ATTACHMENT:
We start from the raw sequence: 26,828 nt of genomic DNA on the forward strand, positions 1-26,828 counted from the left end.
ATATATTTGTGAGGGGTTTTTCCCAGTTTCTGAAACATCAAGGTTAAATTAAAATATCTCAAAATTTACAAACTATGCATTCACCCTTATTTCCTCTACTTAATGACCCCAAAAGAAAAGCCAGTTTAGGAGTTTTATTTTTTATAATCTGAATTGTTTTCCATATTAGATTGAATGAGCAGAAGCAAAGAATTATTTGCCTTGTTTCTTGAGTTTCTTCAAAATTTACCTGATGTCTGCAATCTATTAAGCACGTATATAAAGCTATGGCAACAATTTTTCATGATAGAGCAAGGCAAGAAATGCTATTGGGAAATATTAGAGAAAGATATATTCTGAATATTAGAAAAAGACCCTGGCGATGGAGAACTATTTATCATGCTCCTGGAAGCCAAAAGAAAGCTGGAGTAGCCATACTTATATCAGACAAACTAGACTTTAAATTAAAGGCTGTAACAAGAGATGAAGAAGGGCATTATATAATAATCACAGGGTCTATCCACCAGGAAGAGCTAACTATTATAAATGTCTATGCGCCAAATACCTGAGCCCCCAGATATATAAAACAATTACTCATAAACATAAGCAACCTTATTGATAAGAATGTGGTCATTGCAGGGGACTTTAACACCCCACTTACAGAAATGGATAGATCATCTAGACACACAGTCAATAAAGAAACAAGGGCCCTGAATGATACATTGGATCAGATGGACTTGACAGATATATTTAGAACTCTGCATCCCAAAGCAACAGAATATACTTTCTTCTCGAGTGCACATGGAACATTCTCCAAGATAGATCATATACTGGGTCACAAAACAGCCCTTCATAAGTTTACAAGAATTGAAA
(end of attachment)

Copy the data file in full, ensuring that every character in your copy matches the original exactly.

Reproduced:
We start from the raw sequence: 26,828 nt of genomic DNA on the forward strand, positions 1-26,828 counted from the left end.
ATATATTTGTGAGGGGTTTTTCCCAGTTTCTGAAACATCAAGGTTAAATTAAAATATCTCAAAATTTACAAACTATGCATTCACCCTTATTTCCTCTACTTAATGACCCCAAAAGAAAAGCCAGTTTAGGAGTTTTATTTTTTATAATCTGAATTGTTTTCCATATTAGATTGAATGAGCAGAAGCAAAGAATTATTTGCCTTGTTTCTTGAGTTTCTTCAAAATTTACCTGATGTCTGCAATCTATTAAGCACGTATATAAAGCTATGGCAACAATTTTTCATGATAGAGCAAGGCAAGAAATGCTATTGGGAAATATTAGAGAAAGATATATTCTGAATATTAGAAAAAGACCCTGGCGATGGAGAACTATTTATCATGCTCCTGGAAGCCAAAAGAAAGCTGGAGTAGCCATACTTATATCAGACAAACTAGACTTTAAATTAAAGGCTGTAACAAGAGATGAAGAAGGGCATTATATAATAATCACAGGGTCTATCCACCAGGAAGAGCTAACTATTATAAATGTCTATGCGCCAAATACCTGAGCCCCCAGATATATAAAACAATTACTCATAAACATAAGCAACCTTATTGATAAGAATGTGGTCATTGCAGGGGACTTTAACACCCCACTTACAGAAATGGATAGATCATCTAGACACACAGTCAATAAAGAAACAAGGGCCCTGAATGATACATTGGATCAGATGGACTTGACAGATATATTTAGAACTCTGCATCCCAAAGCAACAGAATATACTTTCTTCTCGAGTGCACATGGAACATTCTCCAAGATAGATCATATACTGGGTCACAAAACAGCCCTTCATAAGTTTACAAGAATTGAAA